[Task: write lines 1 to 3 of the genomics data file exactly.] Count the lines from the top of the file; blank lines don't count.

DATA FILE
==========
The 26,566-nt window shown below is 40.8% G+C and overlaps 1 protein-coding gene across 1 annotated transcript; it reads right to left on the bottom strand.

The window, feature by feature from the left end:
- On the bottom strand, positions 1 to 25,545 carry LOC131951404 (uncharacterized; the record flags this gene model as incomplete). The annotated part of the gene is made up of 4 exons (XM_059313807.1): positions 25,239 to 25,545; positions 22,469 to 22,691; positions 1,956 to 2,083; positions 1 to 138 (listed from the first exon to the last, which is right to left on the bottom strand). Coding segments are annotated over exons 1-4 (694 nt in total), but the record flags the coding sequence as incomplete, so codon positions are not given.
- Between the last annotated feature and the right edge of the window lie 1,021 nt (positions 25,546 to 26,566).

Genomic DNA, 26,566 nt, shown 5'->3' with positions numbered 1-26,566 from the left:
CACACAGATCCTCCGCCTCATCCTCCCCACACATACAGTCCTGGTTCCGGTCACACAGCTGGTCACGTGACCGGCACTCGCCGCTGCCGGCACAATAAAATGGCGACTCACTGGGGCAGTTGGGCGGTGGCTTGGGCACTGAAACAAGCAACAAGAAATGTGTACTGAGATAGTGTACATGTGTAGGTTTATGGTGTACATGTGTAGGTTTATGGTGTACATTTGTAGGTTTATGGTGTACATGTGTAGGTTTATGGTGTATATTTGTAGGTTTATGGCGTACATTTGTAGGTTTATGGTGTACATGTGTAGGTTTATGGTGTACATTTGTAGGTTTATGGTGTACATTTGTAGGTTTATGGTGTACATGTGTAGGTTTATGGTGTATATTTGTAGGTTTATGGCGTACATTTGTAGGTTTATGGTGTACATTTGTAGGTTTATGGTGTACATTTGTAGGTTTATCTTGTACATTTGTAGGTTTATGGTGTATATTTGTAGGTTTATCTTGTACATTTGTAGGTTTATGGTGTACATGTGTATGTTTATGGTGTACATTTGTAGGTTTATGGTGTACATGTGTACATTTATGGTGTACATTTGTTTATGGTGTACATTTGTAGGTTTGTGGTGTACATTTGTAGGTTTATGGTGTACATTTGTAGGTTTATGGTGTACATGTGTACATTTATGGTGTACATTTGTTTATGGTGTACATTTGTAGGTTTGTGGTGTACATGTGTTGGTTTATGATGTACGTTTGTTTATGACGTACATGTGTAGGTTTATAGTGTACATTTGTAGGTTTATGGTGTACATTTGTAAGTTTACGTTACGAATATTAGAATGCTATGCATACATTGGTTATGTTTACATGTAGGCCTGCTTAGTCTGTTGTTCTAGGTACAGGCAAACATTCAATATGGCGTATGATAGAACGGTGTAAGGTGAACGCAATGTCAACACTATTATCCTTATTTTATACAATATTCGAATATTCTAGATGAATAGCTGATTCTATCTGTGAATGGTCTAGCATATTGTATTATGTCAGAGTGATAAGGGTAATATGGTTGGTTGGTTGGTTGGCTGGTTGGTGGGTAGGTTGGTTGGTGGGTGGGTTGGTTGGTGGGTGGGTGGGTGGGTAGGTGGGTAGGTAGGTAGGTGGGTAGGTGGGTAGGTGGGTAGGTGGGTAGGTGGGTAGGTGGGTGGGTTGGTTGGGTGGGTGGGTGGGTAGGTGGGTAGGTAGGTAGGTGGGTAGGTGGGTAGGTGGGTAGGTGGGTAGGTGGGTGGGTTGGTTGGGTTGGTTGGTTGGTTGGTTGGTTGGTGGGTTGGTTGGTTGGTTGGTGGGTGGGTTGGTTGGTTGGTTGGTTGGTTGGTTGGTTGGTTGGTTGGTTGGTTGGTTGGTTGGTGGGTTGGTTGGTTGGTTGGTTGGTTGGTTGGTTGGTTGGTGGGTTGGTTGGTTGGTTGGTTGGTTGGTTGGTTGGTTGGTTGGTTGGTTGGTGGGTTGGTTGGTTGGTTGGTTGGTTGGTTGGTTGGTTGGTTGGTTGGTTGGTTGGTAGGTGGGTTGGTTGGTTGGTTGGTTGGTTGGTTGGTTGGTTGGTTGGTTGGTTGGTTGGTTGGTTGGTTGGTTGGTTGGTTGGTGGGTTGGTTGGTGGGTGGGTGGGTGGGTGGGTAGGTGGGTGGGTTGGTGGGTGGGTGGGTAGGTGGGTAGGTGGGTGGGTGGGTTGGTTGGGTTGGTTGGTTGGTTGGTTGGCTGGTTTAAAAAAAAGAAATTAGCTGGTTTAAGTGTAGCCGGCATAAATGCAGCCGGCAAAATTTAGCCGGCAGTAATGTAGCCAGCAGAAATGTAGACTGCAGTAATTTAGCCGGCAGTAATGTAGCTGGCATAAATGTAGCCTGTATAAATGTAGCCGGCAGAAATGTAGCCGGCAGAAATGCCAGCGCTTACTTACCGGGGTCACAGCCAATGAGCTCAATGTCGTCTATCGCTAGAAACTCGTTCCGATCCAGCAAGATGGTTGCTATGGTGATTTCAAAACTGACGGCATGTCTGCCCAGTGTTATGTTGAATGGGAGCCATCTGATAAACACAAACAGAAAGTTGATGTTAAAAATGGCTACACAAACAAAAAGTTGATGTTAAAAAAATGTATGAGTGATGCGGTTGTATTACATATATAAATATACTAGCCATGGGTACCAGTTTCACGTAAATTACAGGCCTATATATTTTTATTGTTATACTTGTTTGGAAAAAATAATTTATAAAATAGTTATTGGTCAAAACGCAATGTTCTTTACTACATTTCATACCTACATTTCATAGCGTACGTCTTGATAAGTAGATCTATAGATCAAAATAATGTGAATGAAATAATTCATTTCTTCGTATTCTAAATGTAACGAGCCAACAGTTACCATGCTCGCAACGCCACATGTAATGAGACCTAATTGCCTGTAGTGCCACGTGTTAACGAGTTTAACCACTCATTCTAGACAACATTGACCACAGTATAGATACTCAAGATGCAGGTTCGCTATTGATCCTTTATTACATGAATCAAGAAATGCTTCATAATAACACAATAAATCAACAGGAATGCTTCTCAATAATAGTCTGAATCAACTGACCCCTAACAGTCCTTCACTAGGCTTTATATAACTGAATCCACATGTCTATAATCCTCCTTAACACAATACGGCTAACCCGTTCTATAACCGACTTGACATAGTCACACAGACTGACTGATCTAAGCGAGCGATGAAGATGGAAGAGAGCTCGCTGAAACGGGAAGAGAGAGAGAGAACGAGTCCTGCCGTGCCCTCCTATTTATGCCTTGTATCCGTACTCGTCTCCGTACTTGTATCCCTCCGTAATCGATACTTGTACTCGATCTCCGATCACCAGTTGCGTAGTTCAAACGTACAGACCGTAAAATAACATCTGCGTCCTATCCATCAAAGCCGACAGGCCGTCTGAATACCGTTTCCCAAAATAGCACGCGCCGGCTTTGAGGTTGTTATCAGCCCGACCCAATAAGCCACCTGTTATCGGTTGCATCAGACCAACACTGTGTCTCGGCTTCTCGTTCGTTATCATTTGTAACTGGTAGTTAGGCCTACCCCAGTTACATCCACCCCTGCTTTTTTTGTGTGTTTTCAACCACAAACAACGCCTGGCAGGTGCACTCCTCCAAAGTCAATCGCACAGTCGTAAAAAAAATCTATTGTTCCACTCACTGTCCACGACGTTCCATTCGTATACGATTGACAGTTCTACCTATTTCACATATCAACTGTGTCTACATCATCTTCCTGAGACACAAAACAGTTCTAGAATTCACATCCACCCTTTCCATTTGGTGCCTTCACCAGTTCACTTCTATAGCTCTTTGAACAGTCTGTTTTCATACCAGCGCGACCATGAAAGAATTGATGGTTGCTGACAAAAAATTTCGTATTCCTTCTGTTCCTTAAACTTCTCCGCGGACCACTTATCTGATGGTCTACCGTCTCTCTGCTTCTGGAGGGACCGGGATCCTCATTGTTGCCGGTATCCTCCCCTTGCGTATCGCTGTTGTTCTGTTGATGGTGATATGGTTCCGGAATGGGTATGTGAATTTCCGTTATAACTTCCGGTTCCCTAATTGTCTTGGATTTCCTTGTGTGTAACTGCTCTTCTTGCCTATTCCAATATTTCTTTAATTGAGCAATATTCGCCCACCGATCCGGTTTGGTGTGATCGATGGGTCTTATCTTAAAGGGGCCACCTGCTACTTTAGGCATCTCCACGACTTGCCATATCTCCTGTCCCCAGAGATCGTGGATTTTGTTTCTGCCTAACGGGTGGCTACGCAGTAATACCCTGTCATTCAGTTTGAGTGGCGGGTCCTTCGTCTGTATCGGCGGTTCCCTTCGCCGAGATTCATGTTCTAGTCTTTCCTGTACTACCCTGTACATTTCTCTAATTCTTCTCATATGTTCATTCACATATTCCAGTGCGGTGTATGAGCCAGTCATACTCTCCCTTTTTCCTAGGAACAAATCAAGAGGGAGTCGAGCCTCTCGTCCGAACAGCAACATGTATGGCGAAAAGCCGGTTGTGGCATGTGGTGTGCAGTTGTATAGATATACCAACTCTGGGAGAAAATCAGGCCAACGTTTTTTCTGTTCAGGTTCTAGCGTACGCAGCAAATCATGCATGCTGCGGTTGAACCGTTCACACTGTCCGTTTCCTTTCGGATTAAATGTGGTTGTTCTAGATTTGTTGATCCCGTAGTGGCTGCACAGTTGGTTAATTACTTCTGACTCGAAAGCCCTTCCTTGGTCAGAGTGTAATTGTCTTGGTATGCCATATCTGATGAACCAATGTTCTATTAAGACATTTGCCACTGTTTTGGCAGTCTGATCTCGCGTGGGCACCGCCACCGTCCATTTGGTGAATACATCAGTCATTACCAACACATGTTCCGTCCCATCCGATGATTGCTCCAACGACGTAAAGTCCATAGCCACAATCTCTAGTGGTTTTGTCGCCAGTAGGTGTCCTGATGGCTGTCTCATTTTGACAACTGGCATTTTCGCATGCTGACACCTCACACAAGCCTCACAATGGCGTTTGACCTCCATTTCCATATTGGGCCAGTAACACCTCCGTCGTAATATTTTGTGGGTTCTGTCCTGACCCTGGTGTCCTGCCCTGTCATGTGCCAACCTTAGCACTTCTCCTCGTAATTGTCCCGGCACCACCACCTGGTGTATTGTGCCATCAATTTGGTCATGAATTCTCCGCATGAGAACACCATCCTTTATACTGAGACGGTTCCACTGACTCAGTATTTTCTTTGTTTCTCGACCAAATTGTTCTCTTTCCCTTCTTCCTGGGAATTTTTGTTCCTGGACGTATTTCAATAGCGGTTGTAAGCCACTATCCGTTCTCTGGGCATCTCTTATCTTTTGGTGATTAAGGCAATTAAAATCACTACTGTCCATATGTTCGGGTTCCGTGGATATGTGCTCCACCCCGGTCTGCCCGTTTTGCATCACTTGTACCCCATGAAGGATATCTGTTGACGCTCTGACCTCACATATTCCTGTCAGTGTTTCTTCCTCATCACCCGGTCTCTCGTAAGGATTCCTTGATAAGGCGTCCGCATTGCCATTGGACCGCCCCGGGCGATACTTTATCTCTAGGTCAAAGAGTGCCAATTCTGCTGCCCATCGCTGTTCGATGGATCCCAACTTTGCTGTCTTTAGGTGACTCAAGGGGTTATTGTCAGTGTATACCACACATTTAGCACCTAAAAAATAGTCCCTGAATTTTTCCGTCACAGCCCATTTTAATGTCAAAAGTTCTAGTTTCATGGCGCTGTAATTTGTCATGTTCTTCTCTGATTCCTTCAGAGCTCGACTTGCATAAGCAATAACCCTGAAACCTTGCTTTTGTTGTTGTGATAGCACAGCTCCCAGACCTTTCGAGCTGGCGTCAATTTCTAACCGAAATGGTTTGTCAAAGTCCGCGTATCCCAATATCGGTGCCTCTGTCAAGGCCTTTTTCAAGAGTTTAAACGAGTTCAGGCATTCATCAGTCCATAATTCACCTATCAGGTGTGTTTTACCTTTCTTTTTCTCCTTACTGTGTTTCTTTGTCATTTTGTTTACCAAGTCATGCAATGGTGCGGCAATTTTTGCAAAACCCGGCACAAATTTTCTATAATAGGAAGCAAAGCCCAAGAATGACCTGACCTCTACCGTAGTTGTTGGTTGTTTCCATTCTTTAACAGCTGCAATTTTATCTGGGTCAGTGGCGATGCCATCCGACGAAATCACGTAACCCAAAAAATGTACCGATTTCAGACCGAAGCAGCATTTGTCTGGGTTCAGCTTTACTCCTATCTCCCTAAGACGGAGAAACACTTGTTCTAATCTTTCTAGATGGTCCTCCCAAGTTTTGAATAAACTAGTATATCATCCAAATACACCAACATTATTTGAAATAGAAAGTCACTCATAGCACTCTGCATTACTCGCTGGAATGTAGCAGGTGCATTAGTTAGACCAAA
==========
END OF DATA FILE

The 26,566-nt window shown below is 40.8% G+C and overlaps 1 protein-coding gene across 1 annotated transcript; it reads right to left on the bottom strand.

The window, feature by feature from the left end:
- On the bottom strand, positions 1 to 25,545 carry LOC131951404 (uncharacterized; the record flags this gene model as incomplete). The annotated part of the gene is made up of 4 exons (XM_059313807.1): positions 25,239 to 25,545; positions 22,469 to 22,691; positions 1,956 to 2,083; positions 1 to 138 (listed from the first exon to the last, which is right to left on the bottom strand). Coding segments are annotated over exons 1-4 (694 nt in total), but the record flags the coding sequence as incomplete, so codon positions are not given.